Happy anniversary. And indeed it is.

Today my wife and I are celebrating our 19th wedding anniversary. There is no sweeter day of the year for me. We met and married quickly back when we were both very young. Some said it would never last due to our age or inexperience. Others said we’d make it five years, or maybe seven. Most people might have fit into those limitations, but we did not.
I won’t normally be so personal on this blog, but to the woman who has given me all that I could have ever hoped for and more in a wife, I thank you, and I love you.

“Make the climb as the child did: without the rope.”

The Dark Knight Rises is a great film and an even better ending to perhaps the greatest movie trilogy of all time. The most significant contribution of the film, however, might well be the line quoted (more or less) in the title. In the picture, Bruce Wayne is imprisoned in a pit with several other inmates. There are handholds ringing the walls of the pit, with death-defying leaps required in order to go from one platform to another on your way up. Since only one inmate has ever escaped without falling, the men who attempt the climb tie a rope around their waists to catch them if and when they fall. Bruce tries and falls twice. A prisoner in the cell next to him explains that his problem is fear… or rather, his lack of it. Since he climbs only when safely tethered, there is little chance of meeting death. The wise old inmate suggest to him that if he removes the safety net provided by the rope, his natural survival instincts will be called upon, his body will rise to the fight, and his odds of success will increase. Bruce takes him up on the idea, knowing that failure means certain death, and succeeds.
We all face difficulties in our lives. Most of us reach out for every tether we can get our hands on and understandably so. The more supported we feel, the stronger we believe we become. The truth may be the exact opposite. The more others step in to buoy us up, the weaker we become. The more weight we take upon our own shoulders, the stronger we become. We never really know what we are capable of until that darkest hour, when all support is taken from us, and we are forced to stand on our own. John Steakley wrote “You are, What you do, When it counts.” I believe he was right.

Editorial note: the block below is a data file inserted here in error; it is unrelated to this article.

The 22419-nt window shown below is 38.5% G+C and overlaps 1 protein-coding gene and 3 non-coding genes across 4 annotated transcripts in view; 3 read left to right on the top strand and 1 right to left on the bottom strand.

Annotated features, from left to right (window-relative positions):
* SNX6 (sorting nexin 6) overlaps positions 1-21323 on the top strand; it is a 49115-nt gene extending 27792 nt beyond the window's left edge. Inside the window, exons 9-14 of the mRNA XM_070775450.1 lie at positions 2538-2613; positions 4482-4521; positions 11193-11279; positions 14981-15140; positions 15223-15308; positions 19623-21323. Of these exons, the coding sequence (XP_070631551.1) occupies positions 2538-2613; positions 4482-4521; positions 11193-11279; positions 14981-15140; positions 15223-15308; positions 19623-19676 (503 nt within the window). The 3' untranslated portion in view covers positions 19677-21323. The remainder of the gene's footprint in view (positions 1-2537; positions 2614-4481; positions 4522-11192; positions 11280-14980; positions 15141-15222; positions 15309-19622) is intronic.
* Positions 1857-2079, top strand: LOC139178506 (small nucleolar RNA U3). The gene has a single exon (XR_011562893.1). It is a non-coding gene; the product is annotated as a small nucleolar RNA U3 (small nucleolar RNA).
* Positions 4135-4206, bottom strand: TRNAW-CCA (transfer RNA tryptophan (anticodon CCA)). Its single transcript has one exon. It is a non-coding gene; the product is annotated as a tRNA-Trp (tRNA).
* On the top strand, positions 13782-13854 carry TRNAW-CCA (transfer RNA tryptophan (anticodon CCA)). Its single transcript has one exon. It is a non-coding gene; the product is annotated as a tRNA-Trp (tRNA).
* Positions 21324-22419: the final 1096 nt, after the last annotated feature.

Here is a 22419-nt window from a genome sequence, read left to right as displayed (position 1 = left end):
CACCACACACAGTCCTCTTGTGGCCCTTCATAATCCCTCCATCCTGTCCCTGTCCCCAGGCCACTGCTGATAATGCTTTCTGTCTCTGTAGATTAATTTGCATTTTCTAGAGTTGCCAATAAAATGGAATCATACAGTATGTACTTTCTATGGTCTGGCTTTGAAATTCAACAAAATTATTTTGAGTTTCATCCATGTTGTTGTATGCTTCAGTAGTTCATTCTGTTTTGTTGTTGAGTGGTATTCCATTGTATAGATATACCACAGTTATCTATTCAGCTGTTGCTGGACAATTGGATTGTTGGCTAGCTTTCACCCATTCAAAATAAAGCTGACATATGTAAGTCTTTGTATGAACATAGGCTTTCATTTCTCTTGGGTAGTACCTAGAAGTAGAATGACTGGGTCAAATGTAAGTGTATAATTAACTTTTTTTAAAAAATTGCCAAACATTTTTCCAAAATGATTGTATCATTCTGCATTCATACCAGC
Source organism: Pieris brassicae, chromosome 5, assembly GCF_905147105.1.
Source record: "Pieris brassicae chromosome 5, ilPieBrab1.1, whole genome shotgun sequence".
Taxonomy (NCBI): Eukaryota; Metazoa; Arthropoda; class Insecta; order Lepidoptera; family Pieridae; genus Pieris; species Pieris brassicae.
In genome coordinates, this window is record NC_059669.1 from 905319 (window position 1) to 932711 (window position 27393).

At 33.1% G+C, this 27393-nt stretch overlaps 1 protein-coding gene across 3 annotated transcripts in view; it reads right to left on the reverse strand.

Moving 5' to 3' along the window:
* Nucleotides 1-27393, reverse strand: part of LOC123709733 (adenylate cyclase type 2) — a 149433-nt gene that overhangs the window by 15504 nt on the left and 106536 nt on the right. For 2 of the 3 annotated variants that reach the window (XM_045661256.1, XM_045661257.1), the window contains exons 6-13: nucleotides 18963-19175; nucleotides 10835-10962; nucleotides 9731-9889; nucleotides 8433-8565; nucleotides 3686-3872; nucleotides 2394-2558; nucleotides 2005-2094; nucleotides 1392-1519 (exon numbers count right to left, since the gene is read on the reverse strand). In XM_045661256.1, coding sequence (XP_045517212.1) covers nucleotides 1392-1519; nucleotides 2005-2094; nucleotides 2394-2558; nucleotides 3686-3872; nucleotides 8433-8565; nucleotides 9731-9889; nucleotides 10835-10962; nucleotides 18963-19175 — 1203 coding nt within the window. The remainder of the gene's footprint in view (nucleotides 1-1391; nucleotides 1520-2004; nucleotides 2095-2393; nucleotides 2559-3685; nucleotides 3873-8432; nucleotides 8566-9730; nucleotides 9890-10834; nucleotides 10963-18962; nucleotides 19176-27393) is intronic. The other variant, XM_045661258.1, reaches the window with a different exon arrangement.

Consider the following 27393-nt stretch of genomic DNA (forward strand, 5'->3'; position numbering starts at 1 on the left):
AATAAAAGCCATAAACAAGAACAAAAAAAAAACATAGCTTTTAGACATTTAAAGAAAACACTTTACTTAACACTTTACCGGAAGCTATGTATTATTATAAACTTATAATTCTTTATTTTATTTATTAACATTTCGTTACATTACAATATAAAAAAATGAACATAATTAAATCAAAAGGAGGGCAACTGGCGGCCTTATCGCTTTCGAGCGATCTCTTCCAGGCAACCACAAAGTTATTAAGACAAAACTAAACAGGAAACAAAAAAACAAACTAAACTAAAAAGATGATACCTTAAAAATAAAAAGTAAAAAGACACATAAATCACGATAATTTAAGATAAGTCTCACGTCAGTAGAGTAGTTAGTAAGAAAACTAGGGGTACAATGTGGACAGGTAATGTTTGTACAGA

“To making it count,” is not just a Cameron-esque Titanic quote. It should be our daily purpose.

Let’s get this boulder rolling down the hill, shall we?

James Horner is a gift to this world we live in. We are surrounded by filth, by people who wouldn’t even notice were we to drop dead where we stand, and by others who might actually speed our descent, but Horner opposes this. His skill goes far beyond an ability with instruments. He can read and properly decode a scene, a situation, or an entire theme and deliver it to us in a form best received by the soul. Music, true music (you know…the kind without any of those pesky lyrics to get in the way of our own personally-felt translations) can transcend physical barriers and literally transport us elsewhere, if we permit the journey to take place.
And that’s the rub, isn’t it?
With many things in life, whether or not we benefit from them is up to us. “That movie sucked,” or “I didn’t like that piece of music” more often than not comes from an unwillingness to embrace what is there. It doesn’t mean we champion mediocrity and take whatever is given, calling it Good, but it does mean that often there is a great deal worth appreciating, even in a whole we don’t fully love.
This site will be used to chronicle this approach and to establish this (I believe) fact. Film, music, and books will be the primary focus of the various posts, but Life will provide the rest, as it does so well. We simply must open our eyes and see what is before us.
To the journey, then . . .